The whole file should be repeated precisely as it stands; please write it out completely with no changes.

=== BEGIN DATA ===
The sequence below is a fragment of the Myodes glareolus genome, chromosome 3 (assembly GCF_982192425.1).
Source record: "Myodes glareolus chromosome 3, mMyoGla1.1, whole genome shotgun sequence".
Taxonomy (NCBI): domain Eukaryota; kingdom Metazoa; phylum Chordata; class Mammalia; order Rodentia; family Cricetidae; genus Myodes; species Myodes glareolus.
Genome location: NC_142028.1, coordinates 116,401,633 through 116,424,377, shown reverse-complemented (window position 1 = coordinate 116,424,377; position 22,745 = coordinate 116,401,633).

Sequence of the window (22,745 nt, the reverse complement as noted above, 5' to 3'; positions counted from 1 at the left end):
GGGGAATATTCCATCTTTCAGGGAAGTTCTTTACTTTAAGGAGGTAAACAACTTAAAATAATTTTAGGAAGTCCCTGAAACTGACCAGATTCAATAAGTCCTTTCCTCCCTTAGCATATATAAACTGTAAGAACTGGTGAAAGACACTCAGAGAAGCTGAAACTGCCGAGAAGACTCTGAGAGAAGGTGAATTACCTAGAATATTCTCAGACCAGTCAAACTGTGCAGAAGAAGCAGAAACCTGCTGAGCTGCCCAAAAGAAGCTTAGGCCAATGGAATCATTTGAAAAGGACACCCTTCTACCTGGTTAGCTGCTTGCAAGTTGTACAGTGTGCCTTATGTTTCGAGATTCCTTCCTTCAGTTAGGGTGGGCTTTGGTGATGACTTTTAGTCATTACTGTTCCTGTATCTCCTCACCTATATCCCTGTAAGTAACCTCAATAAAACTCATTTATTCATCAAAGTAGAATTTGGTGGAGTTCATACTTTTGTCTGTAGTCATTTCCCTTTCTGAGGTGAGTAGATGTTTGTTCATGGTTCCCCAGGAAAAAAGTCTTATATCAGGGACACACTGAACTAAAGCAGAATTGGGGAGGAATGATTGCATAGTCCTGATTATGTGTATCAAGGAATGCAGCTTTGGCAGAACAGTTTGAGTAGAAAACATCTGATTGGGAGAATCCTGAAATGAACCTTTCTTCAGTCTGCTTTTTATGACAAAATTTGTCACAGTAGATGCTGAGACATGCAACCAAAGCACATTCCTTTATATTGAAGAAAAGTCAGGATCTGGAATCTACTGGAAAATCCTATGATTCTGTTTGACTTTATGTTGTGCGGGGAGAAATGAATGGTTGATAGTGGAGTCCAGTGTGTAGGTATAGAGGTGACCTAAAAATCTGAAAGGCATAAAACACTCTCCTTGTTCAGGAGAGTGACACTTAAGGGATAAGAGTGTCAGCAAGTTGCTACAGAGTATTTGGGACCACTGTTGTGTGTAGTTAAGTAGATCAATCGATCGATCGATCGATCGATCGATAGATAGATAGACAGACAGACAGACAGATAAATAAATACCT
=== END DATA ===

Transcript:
The sequence below is a fragment of the Myodes glareolus genome, chromosome 3 (assembly GCF_982192425.1).
Source record: "Myodes glareolus chromosome 3, mMyoGla1.1, whole genome shotgun sequence".
Taxonomy (NCBI): domain Eukaryota; kingdom Metazoa; phylum Chordata; class Mammalia; order Rodentia; family Cricetidae; genus Myodes; species Myodes glareolus.
Genome location: NC_142028.1, coordinates 116,401,633 through 116,424,377, shown reverse-complemented (window position 1 = coordinate 116,424,377; position 22,745 = coordinate 116,401,633).

Sequence of the window (22,745 nt, the reverse complement as noted above, 5' to 3'; positions counted from 1 at the left end):
GGGGAATATTCCATCTTTCAGGGAAGTTCTTTACTTTAAGGAGGTAAACAACTTAAAATAATTTTAGGAAGTCCCTGAAACTGACCAGATTCAATAAGTCCTTTCCTCCCTTAGCATATATAAACTGTAAGAACTGGTGAAAGACACTCAGAGAAGCTGAAACTGCCGAGAAGACTCTGAGAGAAGGTGAATTACCTAGAATATTCTCAGACCAGTCAAACTGTGCAGAAGAAGCAGAAACCTGCTGAGCTGCCCAAAAGAAGCTTAGGCCAATGGAATCATTTGAAAAGGACACCCTTCTACCTGGTTAGCTGCTTGCAAGTTGTACAGTGTGCCTTATGTTTCGAGATTCCTTCCTTCAGTTAGGGTGGGCTTTGGTGATGACTTTTAGTCATTACTGTTCCTGTATCTCCTCACCTATATCCCTGTAAGTAACCTCAATAAAACTCATTTATTCATCAAAGTAGAATTTGGTGGAGTTCATACTTTTGTCTGTAGTCATTTCCCTTTCTGAGGTGAGTAGATGTTTGTTCATGGTTCCCCAGGAAAAAAGTCTTATATCAGGGACACACTGAACTAAAGCAGAATTGGGGAGGAATGATTGCATAGTCCTGATTATGTGTATCAAGGAATGCAGCTTTGGCAGAACAGTTTGAGTAGAAAACATCTGATTGGGAGAATCCTGAAATGAACCTTTCTTCAGTCTGCTTTTTATGACAAAATTTGTCACAGTAGATGCTGAGACATGCAACCAAAGCACATTCCTTTATATTGAAGAAAAGTCAGGATCTGGAATCTACTGGAAAATCCTATGATTCTGTTTGACTTTATGTTGTGCGGGGAGAAATGAATGGTTGATAGTGGAGTCCAGTGTGTAGGTATAGAGGTGACCTAAAAATCTGAAAGGCATAAAACACTCTCCTTGTTCAGGAGAGTGACACTTAAGGGATAAGAGTGTCAGCAAGTTGCTACAGAGTATTTGGGACCACTGTTGTGTGTAGTTAAGTAGATCAATCGATCGATCGATCGATCGATCGATAGATAGATAGACAGACAGACAGACAGATAAATAAATACCT